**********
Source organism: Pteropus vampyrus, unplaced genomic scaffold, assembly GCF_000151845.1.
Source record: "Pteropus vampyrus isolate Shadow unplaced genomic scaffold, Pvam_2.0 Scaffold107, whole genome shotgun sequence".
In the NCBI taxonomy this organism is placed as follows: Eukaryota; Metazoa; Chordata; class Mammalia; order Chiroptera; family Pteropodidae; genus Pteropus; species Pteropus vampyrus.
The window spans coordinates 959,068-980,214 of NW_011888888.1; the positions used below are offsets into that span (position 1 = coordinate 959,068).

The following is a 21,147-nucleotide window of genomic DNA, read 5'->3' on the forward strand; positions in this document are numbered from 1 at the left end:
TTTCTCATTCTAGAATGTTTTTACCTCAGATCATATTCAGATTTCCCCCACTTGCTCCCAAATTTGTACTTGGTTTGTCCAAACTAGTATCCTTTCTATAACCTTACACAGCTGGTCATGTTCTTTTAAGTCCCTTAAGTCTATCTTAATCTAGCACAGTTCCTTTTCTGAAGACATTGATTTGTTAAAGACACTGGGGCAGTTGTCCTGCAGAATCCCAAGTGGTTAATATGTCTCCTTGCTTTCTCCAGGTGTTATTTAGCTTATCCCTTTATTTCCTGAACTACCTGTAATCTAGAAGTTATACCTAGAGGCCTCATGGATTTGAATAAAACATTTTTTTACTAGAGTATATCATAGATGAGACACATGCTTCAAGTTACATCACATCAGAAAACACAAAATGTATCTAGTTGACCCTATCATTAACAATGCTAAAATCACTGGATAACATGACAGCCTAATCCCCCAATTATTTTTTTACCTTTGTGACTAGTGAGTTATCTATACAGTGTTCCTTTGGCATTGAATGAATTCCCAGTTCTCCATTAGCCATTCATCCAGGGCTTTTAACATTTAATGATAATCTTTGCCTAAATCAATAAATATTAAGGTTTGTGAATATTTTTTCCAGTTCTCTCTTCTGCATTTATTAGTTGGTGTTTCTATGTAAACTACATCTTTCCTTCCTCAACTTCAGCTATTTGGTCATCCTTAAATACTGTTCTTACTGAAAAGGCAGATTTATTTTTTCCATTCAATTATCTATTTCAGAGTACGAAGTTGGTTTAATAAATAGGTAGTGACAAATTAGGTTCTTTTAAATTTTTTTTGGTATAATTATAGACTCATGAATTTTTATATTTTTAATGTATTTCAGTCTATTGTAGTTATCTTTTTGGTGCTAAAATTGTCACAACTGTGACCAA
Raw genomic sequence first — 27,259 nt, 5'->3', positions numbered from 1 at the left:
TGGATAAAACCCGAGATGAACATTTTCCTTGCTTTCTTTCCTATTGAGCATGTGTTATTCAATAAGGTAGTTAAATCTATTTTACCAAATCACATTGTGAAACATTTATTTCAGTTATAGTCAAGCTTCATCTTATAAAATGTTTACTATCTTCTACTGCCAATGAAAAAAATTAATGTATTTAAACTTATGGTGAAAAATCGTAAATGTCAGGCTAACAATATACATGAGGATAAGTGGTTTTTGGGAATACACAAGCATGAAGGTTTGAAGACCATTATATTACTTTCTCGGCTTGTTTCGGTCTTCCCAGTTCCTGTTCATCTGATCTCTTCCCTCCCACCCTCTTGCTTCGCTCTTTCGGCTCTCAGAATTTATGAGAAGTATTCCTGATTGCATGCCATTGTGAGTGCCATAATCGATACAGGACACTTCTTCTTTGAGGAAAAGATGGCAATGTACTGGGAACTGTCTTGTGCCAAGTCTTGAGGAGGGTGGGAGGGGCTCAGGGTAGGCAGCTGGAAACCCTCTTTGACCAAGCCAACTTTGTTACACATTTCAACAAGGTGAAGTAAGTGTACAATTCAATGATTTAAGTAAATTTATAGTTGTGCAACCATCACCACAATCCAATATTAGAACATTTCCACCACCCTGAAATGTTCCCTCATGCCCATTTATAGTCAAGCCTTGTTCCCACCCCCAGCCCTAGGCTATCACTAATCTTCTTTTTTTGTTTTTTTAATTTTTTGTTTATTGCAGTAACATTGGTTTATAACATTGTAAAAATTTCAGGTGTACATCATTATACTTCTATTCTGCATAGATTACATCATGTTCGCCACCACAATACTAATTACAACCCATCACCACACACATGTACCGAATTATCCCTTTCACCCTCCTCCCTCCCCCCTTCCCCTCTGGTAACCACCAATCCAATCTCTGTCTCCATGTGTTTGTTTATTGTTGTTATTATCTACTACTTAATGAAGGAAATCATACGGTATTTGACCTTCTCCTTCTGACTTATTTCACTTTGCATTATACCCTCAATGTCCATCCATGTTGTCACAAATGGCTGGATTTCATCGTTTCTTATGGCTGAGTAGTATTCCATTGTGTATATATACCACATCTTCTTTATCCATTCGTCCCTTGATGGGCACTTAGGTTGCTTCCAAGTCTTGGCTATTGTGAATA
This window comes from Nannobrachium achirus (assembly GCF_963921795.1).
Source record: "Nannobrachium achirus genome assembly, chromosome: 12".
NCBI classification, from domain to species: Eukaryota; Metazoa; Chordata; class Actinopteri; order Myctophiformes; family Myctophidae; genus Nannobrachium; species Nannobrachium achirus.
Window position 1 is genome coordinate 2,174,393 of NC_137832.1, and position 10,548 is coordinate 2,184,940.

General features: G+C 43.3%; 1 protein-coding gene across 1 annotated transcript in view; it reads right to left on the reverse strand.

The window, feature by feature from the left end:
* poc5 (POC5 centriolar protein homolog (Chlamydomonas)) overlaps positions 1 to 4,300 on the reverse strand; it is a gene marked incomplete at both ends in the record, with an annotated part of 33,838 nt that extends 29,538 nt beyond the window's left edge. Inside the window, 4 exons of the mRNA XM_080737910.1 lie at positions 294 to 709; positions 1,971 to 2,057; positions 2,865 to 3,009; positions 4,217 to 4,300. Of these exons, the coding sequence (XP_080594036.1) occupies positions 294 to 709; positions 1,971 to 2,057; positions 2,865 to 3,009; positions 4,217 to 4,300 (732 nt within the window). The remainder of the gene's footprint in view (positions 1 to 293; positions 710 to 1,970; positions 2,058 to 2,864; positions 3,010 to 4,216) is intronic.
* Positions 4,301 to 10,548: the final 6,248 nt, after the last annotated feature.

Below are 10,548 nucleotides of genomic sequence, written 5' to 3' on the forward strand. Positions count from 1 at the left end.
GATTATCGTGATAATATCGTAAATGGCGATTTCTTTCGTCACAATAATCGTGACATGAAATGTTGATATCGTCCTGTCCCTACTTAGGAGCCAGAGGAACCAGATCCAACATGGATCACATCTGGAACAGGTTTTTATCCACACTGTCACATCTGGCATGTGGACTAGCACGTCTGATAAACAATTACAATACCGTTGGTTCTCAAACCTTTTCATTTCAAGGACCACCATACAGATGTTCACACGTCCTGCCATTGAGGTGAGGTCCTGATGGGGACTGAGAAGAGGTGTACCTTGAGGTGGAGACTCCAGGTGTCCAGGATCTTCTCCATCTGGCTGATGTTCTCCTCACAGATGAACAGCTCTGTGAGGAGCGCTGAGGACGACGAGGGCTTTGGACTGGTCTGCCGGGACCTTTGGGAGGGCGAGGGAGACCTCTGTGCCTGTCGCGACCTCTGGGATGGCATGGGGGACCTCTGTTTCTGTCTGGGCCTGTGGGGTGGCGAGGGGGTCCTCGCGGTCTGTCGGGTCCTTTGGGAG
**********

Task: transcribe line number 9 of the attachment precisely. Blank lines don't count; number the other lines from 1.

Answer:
This window comes from Nannobrachium achirus (assembly GCF_963921795.1).